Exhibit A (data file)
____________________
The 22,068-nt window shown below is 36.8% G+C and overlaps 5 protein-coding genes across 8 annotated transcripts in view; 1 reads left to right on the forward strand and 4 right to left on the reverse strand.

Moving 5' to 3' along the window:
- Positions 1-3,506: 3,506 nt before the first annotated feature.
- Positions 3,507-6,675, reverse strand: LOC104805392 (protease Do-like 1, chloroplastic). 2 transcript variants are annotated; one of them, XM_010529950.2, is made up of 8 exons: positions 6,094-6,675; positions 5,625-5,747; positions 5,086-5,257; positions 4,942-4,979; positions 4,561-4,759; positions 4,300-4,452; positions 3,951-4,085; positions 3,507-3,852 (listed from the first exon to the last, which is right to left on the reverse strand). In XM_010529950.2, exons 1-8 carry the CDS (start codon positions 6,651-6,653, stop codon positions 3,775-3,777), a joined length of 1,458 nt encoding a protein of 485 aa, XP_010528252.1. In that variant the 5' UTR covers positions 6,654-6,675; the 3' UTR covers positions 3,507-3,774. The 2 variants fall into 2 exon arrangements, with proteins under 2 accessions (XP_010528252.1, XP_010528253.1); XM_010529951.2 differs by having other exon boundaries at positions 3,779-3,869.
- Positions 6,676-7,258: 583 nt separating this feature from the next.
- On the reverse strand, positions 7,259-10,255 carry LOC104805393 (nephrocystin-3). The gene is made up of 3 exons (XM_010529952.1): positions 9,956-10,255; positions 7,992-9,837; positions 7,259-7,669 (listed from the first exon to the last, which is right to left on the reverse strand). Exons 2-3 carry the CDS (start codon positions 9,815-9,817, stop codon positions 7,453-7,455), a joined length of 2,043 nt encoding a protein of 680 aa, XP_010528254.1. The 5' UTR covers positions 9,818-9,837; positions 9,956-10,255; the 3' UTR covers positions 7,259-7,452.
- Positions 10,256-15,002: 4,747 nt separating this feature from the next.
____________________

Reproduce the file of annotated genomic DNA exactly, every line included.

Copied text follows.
The 22,068-nt window shown below is 36.8% G+C and overlaps 5 protein-coding genes across 8 annotated transcripts in view; 1 reads left to right on the forward strand and 4 right to left on the reverse strand.

Moving 5' to 3' along the window:
- Positions 1-3,506: 3,506 nt before the first annotated feature.
- Positions 3,507-6,675, reverse strand: LOC104805392 (protease Do-like 1, chloroplastic). 2 transcript variants are annotated; one of them, XM_010529950.2, is made up of 8 exons: positions 6,094-6,675; positions 5,625-5,747; positions 5,086-5,257; positions 4,942-4,979; positions 4,561-4,759; positions 4,300-4,452; positions 3,951-4,085; positions 3,507-3,852 (listed from the first exon to the last, which is right to left on the reverse strand). In XM_010529950.2, exons 1-8 carry the CDS (start codon positions 6,651-6,653, stop codon positions 3,775-3,777), a joined length of 1,458 nt encoding a protein of 485 aa, XP_010528252.1. In that variant the 5' UTR covers positions 6,654-6,675; the 3' UTR covers positions 3,507-3,774. The 2 variants fall into 2 exon arrangements, with proteins under 2 accessions (XP_010528252.1, XP_010528253.1); XM_010529951.2 differs by having other exon boundaries at positions 3,779-3,869.
- Positions 6,676-7,258: 583 nt separating this feature from the next.
- On the reverse strand, positions 7,259-10,255 carry LOC104805393 (nephrocystin-3). The gene is made up of 3 exons (XM_010529952.1): positions 9,956-10,255; positions 7,992-9,837; positions 7,259-7,669 (listed from the first exon to the last, which is right to left on the reverse strand). Exons 2-3 carry the CDS (start codon positions 9,815-9,817, stop codon positions 7,453-7,455), a joined length of 2,043 nt encoding a protein of 680 aa, XP_010528254.1. The 5' UTR covers positions 9,818-9,837; positions 9,956-10,255; the 3' UTR covers positions 7,259-7,452.
- Positions 10,256-15,002: 4,747 nt separating this feature from the next.